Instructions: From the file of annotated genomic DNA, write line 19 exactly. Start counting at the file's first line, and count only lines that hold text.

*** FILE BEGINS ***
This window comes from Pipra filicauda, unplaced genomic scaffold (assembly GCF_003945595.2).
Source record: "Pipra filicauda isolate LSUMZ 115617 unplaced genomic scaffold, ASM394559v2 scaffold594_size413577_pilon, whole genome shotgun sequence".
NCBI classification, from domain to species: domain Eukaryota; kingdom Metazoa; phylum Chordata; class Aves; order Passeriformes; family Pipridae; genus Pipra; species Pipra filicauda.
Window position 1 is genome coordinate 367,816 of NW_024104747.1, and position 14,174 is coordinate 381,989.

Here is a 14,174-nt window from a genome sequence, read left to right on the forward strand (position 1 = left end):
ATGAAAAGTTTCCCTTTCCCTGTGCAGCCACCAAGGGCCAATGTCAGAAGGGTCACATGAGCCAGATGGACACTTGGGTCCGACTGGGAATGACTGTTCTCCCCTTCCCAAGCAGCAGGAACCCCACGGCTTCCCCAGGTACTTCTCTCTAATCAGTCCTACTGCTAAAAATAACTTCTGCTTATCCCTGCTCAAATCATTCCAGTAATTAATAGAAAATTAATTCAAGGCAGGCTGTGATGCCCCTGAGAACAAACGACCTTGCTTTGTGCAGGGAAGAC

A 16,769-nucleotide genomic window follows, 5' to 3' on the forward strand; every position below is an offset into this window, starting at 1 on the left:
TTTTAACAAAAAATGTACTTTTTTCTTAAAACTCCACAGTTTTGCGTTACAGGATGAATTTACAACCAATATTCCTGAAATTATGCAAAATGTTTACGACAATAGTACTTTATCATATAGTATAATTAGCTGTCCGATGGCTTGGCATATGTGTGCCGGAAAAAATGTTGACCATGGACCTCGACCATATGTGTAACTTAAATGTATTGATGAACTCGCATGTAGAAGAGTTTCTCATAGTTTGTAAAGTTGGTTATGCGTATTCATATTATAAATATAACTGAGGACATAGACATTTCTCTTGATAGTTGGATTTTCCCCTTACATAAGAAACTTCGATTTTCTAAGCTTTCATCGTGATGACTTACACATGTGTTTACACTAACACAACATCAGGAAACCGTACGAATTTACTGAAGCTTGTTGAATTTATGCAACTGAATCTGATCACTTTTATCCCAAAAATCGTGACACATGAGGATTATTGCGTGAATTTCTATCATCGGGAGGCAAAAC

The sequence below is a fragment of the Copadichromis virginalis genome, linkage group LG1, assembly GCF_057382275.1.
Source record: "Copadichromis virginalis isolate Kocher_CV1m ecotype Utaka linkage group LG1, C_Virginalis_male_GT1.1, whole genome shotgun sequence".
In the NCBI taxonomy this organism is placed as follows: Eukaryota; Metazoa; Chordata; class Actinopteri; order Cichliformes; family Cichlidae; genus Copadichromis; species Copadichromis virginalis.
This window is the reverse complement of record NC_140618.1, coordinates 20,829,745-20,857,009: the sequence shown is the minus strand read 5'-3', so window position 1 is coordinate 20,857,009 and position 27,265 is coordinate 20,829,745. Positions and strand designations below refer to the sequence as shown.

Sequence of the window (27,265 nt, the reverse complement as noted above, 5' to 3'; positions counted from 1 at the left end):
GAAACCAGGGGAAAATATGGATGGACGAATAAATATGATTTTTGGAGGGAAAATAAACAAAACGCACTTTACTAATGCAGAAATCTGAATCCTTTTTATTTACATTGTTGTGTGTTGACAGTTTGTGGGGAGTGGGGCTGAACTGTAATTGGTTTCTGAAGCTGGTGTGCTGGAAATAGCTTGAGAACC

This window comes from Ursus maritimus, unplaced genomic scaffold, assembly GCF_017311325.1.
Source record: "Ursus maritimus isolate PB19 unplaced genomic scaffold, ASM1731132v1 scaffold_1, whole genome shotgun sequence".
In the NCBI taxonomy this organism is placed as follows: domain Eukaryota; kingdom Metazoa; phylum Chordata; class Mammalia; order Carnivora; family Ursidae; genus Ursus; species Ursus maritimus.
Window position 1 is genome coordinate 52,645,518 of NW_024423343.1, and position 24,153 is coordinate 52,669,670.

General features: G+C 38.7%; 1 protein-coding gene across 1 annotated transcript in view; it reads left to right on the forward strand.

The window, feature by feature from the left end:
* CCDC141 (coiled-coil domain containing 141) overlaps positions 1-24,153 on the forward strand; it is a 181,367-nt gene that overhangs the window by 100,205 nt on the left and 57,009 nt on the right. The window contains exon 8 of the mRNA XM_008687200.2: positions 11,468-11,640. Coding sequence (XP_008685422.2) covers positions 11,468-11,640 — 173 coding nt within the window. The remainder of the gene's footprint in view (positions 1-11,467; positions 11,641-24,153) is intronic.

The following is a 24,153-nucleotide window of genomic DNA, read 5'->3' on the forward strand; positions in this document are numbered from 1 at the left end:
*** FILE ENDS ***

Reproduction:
General features: G+C 38.7%; 1 protein-coding gene across 1 annotated transcript in view; it reads left to right on the forward strand.